Hello everyone. This thread petered out about a year ago, so these may be a belated comments. For several years, I have been thinking about many of the issues and observations raised by Conrad, Ralph, Bob H. and others. I have concluded that building a superinsulated house, in Canada, and not insulating the slab and foundation to at least R 20 is like wearing a downfilled Goretex (TM) parka plus shorts and sandals. Heat loss through the basement is as important a consideration as heat loss through the walls and ceiling.
For many years, I worked as a news and sports photographer. I covered countless outdoor winter events. Even with big mukluks, I found that, after standing still for a period of time, my feet got cold. If my feet were cold, the chill spread up through my body. I learned that if I stood on a piece of 1/2 inch foamy, I was insulated from the snow and ice. I felt much warmer.
I have noticed that, in a house, if the floor is cold, the room feels cold, even when the thermostat is set at 20 degrees C or more. I have concluded, from these folksy observations, that when I build a superinsulated house, the slab and foundation will be well insulated. The concrete of the slab and walls will act as a thermal flywheel, as studied by researchers at the Oak Ridges National Laboratory in the U.S.
I'm siding with Conrad's approach, not Ralph's.
Conrad, Thanks for initiating this blog, and for all of the thoughtful observations and comments.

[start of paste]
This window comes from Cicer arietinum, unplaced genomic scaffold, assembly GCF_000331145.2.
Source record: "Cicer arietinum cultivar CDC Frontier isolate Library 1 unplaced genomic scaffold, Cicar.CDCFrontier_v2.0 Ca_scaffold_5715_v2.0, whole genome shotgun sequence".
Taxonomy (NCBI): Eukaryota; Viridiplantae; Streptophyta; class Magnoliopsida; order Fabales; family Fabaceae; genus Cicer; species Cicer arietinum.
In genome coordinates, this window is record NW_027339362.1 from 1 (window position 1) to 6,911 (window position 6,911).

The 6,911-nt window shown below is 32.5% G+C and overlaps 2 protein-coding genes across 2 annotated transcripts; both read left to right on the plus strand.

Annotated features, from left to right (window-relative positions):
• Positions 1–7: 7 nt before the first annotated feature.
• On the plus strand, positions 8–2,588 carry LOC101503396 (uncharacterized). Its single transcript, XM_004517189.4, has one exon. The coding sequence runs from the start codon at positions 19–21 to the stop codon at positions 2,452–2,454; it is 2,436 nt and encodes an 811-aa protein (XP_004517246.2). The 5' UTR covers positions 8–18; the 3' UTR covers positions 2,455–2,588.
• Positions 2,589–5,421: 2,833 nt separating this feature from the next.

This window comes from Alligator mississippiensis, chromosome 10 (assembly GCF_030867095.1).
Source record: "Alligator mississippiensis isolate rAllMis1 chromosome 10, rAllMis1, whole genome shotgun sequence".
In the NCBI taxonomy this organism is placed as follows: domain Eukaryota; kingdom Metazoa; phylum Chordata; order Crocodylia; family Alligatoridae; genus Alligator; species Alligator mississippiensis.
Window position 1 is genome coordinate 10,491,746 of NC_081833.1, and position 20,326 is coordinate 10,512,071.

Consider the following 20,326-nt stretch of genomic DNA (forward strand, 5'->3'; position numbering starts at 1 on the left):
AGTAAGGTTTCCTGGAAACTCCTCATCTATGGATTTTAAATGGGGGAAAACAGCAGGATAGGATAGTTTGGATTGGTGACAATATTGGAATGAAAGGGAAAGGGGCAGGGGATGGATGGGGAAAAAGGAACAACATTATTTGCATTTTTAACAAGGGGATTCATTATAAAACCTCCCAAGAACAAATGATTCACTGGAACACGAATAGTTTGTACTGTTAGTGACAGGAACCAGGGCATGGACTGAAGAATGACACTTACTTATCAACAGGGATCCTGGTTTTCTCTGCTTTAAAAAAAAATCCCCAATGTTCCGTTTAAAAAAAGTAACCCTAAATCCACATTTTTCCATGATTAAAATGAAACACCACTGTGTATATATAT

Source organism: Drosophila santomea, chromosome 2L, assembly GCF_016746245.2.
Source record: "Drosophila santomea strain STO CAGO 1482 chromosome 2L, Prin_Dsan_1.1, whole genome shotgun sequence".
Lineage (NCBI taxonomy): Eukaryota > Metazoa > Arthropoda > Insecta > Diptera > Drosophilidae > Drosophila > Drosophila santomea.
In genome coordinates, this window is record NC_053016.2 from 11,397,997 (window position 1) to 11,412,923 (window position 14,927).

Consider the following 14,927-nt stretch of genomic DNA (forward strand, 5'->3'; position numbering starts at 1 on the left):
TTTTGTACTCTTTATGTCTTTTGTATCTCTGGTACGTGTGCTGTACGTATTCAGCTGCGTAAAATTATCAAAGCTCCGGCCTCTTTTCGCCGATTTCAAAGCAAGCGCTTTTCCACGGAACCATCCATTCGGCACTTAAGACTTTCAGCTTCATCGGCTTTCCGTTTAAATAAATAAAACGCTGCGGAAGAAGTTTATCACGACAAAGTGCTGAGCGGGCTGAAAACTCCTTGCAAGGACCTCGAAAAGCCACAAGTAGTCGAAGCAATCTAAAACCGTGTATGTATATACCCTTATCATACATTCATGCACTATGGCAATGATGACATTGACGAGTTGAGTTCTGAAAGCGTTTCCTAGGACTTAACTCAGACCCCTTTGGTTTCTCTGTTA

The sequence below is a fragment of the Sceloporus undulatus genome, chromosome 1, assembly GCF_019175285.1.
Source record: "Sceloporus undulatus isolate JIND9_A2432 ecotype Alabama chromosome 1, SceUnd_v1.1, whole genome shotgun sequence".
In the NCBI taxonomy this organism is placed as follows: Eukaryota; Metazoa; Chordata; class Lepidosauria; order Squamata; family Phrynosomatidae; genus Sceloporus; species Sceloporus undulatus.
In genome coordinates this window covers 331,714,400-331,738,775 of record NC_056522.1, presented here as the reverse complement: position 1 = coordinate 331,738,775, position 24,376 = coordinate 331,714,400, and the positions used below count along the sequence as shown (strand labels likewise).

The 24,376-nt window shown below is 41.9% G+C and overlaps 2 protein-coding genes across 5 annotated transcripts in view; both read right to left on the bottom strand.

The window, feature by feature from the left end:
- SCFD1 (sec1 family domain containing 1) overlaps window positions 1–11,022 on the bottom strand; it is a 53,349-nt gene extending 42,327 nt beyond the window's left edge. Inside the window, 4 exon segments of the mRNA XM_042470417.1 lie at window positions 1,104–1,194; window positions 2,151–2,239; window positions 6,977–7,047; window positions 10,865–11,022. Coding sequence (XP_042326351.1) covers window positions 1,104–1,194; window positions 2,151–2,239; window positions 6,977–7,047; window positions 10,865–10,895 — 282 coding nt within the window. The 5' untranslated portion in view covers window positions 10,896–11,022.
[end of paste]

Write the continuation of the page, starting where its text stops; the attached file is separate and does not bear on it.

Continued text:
I just ran this scenario through Hot2000. The results surprised me! A typical ICF foundation without underslab insulation combined with other predeterminced factors yeilded a Energuide rating of 86. Once I added 2 inches of XPS IV (R8) to the underside of my slab my results decreased to an Energuide rating of 85. Interesting indeed - Ralph may be on to something. I`m a couple months away from building our dream home in Prince George.

I can speak anecdotablly about two house I am very familiar with - my house and my inlaws' house. Both are in Lanark County, Ontario about 60 kms west of Ottawa. Both have heated basements using wood stoves or gas stoves. Both were built before 1990. ONE always feels warm, the other always feels cold. Why?

My basement has more wall insulation as a result of a retrofit I did a few years ago - R7.5 exps on exterior, 8" concrete wall, R7.5 on inside of wall, 1" airspace, R13 2 x 4 wall filled with Roxul - that's atleast R33 with no bridging, but probably performs higher due to thermal mass in wall. You would think it wouyld be a very cozy room. However, I made the mistake of not insulating or isolating the concrete pad - I merely placed tile on top of it.

In contrast my inlaws' basement has a simple 2 x 4 wall with fibreglass and no exterior insulation on the foundation. My inlaws concrete pad, however, is insulated to R7.5.

My basement always FEELS cold because the uninsulated floor is very cold. Even if the thermostat reads 21C, it is an uncomfortable room to be in this time of the year - all the hot air is at the ceiling, and the lower 3 feet of the room is very cool. It also likely costs me more to heat. You CANNOT stay in that room without slippers on, and generally, you need to be under a blanket to watch a movie even though the thermostat reads 21C. The opposite is true of the other example, where the floor is insulated. It always feels warm and cosy and the pad is the same temperature as the rest of the room Interestingly, it is also nice and cool in the summer (as is my basement)...